Why are certain texts regarded as classics within the English literary canon and how do we encounter them today? This unit considers the importance of tradition to the ways we value, understand and circulate popular and literary texts. Students who successfully complete this unit will have built knowledge of key critical frameworks through which texts can be read and contextualised, and developed introductory skills in academic research on which to base further work in literary studies, including creative writing and screen studies.
|Unit name||English: Texts and Traditions|
|College/School||College of Arts, Law and Education
School of Humanities
|Coordinator||Doctor Robbie Moore|
|Available as an elective?||Yes|
|Delivered By||University of Tasmania|
|Location||Study period||Attendance options||Available to|
|Launceston||5 Week Session Nov||On-Campus||International||Domestic|
|Online||5 Week Session Nov||Off-Campus||International||Domestic|
- International students
- Domestic students
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Units are offered in attending mode unless otherwise indicated (that is attendance is required at the campus identified). A unit identified as offered by distance, that is there is no requirement for attendance, is identified with a nominal enrolment campus. A unit offered to both attending students and by distance from the same campus is identified as having both modes of study.
|Study Period||Start date||Census date||WW date||End date|
|5 Week Session Nov||30/10/2023||6/11/2023||16/11/2023||3/12/2023|
* The Final WW Date is the final date from which you can withdraw from the unit without academic penalty, however you will still incur a financial liability (refer to How do I withdraw from a unit? for more information).
Unit census dates currently displaying for 2023 are indicative and subject to change. Finalised census dates for 2023 will be available from the 1st October 2022. Note census date cutoff is 11.59pm AEST (AEDT during October to March).
- analyse literary and screen texts from a range of genres (poetry, drama, film, short fiction, novels)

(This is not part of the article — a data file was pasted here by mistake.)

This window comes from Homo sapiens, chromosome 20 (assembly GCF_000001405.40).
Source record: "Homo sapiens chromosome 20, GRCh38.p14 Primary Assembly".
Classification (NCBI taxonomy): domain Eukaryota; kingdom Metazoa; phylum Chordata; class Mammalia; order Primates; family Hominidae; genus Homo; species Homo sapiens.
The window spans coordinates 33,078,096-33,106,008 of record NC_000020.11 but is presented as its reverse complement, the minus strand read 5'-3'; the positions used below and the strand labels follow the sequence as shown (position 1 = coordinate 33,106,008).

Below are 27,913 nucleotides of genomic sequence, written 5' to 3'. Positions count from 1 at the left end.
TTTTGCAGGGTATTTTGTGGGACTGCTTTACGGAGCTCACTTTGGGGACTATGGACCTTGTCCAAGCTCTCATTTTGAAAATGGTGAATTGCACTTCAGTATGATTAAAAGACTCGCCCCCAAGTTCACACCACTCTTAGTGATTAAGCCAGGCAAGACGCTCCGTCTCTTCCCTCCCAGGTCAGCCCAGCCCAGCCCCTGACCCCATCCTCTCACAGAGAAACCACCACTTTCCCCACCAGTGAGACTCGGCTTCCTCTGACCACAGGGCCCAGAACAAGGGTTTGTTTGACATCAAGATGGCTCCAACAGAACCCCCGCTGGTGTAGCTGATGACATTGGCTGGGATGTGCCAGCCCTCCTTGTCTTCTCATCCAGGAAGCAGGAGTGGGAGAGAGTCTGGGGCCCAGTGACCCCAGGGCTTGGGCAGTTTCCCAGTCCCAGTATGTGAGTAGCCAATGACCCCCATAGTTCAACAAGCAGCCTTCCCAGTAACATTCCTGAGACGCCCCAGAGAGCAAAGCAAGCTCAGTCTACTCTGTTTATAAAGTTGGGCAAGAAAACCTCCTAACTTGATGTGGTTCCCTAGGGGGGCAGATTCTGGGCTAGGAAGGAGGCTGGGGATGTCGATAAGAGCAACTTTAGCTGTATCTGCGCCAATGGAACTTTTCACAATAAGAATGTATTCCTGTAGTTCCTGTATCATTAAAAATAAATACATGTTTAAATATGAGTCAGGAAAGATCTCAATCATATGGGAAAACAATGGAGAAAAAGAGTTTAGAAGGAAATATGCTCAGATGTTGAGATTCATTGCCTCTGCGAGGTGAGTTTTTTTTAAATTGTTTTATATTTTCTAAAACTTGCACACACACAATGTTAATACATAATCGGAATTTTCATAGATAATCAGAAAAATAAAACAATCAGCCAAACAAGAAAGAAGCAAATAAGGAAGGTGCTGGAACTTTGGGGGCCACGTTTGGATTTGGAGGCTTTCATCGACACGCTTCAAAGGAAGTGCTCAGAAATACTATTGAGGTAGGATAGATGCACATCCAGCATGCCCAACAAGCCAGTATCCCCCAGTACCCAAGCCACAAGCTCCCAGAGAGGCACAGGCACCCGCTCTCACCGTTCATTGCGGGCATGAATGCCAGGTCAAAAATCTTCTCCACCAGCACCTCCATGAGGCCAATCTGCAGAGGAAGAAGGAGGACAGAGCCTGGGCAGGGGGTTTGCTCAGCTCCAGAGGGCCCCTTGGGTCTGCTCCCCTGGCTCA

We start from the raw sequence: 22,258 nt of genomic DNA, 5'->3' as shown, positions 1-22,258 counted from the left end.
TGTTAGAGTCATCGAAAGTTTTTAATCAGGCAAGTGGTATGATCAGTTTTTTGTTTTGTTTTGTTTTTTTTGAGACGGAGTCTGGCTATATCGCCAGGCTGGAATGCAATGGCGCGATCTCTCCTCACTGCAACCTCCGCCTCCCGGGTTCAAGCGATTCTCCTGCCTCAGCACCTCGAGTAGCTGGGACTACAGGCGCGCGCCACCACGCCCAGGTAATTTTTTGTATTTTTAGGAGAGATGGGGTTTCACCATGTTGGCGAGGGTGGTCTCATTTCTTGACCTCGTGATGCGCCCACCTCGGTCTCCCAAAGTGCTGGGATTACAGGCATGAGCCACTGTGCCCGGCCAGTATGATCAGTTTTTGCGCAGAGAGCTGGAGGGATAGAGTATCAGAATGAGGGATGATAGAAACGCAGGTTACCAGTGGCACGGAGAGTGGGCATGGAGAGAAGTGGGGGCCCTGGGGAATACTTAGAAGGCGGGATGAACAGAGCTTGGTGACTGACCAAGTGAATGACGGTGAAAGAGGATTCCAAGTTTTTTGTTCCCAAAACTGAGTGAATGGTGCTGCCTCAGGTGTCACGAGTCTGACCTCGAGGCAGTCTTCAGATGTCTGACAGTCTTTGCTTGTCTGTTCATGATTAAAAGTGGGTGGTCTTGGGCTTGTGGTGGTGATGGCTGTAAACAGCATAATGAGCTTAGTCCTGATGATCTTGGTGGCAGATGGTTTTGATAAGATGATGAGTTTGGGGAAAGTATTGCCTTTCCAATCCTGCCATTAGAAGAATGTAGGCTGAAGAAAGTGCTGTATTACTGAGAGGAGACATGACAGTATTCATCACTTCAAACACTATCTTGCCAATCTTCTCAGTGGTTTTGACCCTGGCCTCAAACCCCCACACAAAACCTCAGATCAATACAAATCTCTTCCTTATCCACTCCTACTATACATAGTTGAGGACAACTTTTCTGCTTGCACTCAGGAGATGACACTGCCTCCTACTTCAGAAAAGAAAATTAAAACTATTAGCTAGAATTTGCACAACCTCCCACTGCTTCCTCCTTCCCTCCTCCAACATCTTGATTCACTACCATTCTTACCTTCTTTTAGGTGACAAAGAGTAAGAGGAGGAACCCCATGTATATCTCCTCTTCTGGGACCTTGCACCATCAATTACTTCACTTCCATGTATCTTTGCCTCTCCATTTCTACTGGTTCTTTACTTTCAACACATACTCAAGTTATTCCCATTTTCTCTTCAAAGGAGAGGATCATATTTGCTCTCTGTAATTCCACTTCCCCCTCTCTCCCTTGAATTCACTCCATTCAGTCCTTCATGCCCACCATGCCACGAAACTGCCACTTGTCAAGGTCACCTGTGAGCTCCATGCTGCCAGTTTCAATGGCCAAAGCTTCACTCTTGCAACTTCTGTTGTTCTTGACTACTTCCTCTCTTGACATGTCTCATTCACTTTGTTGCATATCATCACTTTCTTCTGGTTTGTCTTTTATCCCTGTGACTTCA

- demonstrate understanding of key topics in literary studies examined during the semester by producing detailed close readings of selected texts
- construct an argument supported by evidence from selected texts and engagement with secondary sources
- communicate through written work that adheres to conventions of written English and observes scholarly conventions for referencing and presentation
|Field of Education||Commencing Student Contribution 1,3||Grandfathered Student Contribution 1,3||Approved Pathway Course Student Contribution 2,3||Domestic Full Fee 4|
1 Please refer to more information on student contribution amounts.
2 Please refer to more information on eligibility and Approved Pathway courses.
3 Please refer to more information on eligibility for HECS-HELP.
4 Please refer to more information on eligibility for FEE-HELP.
Please note: international students should refer to What is an indicative Fee? to get an indicative course cost.
You cannot enrol in this unit as well as the following:HEA104, HEA106
Hobart On Campus:
Weekly on-campus lectorial plus online audio/visual resources (1 hour); weekly tutorials (1.5 hours)
Weekly live-streamed lectorial (also available as a recording) plus online audio/visual resources (1 hour); weekly online tutorial discussions
Launceston On Campus November Session:
30 hours of teaching over 4 weeks, including face-to-face lessons, short online recorded lessons, and in-class and online exercises and activities
|Assessment||Short tasks (30%)|Essay (30%)|Essay (40%)|
|Timetable||View the lecture timetable | View the full unit timetable|
Required readings will be listed in the unit outline prior to the start of classes.
|Links||Booktopia textbook finder|
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